In April, I spent a sun-soaked week in Santa Lucia, a beach town on Cuba’s northern coast. At the encouragement of the locals, I went snorkeling in the nearby coral reef (one of the longest in the world). I was amazed by the diversity of sea life. Among other creatures, I saw snappers, needlefish, and even a barracuda!
But, due to a phenomenon known as “coral bleaching”, these creatures and their habitat are under increasing threat. Coral bleaching occurs when coral expels the colorful algae (zooxanthalle) living in its tissues. The tissues becomes transparent and “the coral’s bright white skeleton is revealed”. Although bleached corals are not yet dead, most “begin to starve once they bleach”, as the zooxanthalle “provide up to 90% of the energy corals require to grow and reproduce”. Thus, unless conditions return to normal, most bleached corals eventually die and decay.
So why does coral expel algae? According to an expert at the Australian Institute of Marine Science, “any environmental trigger that affects the coral’s ability to supply the zooxanthellae with nutrients for photosynthesis will lead to expulsion”. These triggers could include changes to water salinity, quality (from urban and agricultural runoff), and sedimentation (from underwater activity or massive dust storms). They could also include oxygen starvation or diseases/infections in the coral.
However, the most common cause of coral bleaching is a rise in sea temperatures—from global warming, el Niño etc. In fact, a temperature increase of a mere 1 degree Celsius for four weeks can trigger bleaching. If these temperatures “persist for longer periods (eight weeks or more), coral begin to die”.
For example, in 2005, the US lost half of its Caribbean coral reefs when the waters near the Virgin Islands and Puerto Rico produced a “thermal stress…greater than the previous 20 years combined”. Similarly, in 1998, 50% of the Great Barrier Reef suffered bleaching as “sea temperatures on the…Reef were the highest ever recorded“. But the most severe bleaching from warm water has occurred in the Indian Ocean. Consequently, “up to 90% of coral cover has been lost in the Maldives, Sri Lanka, Kenya, Tanzania, and the Seychelles”.
This large-scale coral bleaching poses a significant environmental problem. Although reefs comprise less than 1% of the earth’s underwater ecosystem, they shelter a full 25% of marine species. Specifically, they provide “spawning, nursery, refuge, and feeding areas for a large variety of organisms, including sponges, cnidarians, worms, crustaceans, molluscs, echinoderms, sea squirts, sea turtles, and sea snakes”. If these species dwindle, there will be “a tremendous cascade effect for all life in the oceans” potentially leading to a “complete collapse of the marine ecosystem”.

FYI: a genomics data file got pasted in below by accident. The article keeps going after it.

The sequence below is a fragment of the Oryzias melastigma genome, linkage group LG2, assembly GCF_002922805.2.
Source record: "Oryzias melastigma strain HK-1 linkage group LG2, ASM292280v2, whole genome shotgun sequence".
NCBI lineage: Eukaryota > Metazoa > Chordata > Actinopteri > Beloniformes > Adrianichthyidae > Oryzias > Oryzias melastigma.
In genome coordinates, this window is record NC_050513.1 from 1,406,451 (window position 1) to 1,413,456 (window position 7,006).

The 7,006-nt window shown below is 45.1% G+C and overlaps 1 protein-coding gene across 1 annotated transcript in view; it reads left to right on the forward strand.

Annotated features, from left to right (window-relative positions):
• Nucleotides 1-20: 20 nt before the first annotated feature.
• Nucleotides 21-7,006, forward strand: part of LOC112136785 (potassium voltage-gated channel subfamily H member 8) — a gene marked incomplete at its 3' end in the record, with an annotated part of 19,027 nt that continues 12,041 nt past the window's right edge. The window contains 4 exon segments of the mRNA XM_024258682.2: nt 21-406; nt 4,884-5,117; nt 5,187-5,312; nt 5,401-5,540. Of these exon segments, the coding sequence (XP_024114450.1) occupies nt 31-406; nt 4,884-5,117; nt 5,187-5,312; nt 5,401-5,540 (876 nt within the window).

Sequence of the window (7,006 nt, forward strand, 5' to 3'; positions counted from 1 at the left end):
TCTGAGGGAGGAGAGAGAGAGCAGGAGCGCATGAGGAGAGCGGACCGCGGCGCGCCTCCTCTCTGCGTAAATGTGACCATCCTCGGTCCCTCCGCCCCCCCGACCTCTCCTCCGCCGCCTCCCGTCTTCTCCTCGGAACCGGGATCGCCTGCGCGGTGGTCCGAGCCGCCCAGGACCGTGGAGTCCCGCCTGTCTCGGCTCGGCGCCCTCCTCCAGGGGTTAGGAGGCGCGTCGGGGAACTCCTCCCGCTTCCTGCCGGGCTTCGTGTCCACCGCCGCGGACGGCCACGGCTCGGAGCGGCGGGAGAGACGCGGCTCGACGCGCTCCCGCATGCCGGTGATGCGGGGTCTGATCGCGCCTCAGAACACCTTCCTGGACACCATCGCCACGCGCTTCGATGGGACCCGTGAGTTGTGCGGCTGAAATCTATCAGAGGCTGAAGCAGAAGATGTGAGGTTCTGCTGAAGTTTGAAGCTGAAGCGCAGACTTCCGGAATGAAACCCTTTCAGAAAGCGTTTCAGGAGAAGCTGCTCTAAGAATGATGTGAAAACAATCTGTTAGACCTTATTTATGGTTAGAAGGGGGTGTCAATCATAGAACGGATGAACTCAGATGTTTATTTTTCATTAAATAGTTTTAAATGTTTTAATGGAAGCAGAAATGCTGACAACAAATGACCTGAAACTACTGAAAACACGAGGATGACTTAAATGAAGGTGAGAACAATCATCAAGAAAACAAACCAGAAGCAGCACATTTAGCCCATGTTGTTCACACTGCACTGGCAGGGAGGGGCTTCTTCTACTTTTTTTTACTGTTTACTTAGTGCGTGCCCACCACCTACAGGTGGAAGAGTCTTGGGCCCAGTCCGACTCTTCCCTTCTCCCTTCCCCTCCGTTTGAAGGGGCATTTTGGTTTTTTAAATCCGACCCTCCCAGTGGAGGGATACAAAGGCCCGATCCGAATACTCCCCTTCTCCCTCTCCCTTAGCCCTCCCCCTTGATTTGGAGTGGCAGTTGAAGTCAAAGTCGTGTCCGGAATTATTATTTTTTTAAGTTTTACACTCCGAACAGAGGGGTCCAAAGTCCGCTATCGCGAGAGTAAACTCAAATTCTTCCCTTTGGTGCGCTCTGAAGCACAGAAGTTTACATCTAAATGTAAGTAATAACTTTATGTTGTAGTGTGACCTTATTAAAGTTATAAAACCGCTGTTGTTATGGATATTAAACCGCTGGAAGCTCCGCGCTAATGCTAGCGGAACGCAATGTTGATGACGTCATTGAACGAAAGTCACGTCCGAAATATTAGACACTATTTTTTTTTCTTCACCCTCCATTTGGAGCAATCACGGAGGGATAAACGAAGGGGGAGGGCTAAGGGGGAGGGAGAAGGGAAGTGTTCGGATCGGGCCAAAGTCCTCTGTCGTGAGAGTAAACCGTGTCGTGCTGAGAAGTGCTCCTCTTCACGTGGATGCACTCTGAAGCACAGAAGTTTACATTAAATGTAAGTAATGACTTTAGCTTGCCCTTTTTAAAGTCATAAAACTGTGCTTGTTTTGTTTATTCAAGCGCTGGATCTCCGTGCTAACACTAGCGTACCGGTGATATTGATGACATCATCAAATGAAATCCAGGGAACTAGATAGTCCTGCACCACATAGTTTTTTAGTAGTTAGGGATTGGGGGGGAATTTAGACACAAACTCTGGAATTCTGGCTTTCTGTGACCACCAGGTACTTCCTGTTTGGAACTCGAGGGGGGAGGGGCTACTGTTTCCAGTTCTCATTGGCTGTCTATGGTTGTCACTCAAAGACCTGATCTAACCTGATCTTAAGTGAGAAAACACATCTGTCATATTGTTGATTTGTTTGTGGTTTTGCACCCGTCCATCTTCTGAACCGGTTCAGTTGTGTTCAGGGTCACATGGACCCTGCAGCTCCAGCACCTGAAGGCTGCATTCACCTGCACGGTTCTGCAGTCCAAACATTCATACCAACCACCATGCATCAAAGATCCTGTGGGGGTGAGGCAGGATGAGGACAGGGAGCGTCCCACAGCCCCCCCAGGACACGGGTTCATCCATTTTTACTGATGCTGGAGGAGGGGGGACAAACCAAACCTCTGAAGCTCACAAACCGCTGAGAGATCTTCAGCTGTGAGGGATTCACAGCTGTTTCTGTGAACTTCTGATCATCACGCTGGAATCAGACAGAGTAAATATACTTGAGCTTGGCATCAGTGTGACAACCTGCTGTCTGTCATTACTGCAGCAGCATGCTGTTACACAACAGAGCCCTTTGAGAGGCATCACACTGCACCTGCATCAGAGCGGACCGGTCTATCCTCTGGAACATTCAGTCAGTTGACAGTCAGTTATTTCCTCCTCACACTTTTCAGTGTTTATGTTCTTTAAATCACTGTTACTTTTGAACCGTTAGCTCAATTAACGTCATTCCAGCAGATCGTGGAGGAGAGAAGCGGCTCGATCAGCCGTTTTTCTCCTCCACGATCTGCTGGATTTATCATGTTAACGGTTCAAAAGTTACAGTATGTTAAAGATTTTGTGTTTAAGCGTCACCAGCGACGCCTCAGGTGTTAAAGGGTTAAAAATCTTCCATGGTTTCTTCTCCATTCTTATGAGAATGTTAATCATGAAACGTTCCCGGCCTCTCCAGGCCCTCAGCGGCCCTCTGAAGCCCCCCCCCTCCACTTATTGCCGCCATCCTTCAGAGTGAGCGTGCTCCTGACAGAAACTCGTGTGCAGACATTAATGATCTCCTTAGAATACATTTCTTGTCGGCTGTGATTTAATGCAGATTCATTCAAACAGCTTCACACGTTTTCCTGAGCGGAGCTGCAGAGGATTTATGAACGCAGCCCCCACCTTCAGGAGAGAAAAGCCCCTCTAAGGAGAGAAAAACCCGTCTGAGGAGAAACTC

Such an outcome would also put humans in hot water. According to the United Nations, approximately “1 billion people, largely in developing countries, rely on fish as their primary animal protein source”. A further 3.2 billion consume fish for over 15% of their animal protein. Ocean fisheries also provide direct employment to about 45 million people and indirect employment to 180 million people. Add in their families and a full 540 million people “depend on some aspect of catching, farming, processing, or distributing fish for their economic wellbeing”. Furthermore, coral and marine life are a “significant attraction for the tourism industry”. In fact, “many Caribbean countries get nearly half their gross national product from visitors seeking tropical underwater experiences”. Given these realities, experts suggest that, “If the reefs vanished… hunger, poverty, and political instability could ensue.”
Of further note, “reef structures play an important role as natural breakwaters”. They help minimize the impact of waves from storms (e.g. cyclones, hurricanes, or typhoons) on coastal communities and beaches. Many also believe that corals could be home to the next medical breakthrough. Though 95% of the ocean remains unexplored, scientists have already discovered key treatments for asthma, arthritis, and cancer in the so-called “underwater pharmacy”.
Regrettably, as the climate changes, “coral bleaching is predicted to become more frequent and severe”. In fact, the IPCC’s moderate warming scenarios (B1 to A1T, 2°C by 2100) forecast that “corals on the Great Barrier Reef are very likely to regularly experience summer temperatures high enough to induce bleaching”. This has led some experts to predict that “most of the world’s coral reefs could be killed within our lifetime”.
To avert such a future, non-profit organizations are taking both proactive and reactive measures. They are encouraging others to lower their carbon footprints and to lobby their public officials for comprehensive climate legislation. They are collaborating with countries to establish marine protected area networks. Moreover, they are working to increase the resiliency of coral reefs by developing, sharing, and implementing science-based strategies to “better respond to bleaching events”.
For more information on coral bleaching, and how you can help, please contact the Nature Conservancy, the World Wildlife Fund, the National Wildlife Federation, or our partners, the Ocean River Institute, the Living Planet Aquarium, and the Blue Ocean Society for Marine Conservation.
Flickr photo credit: Only Point Five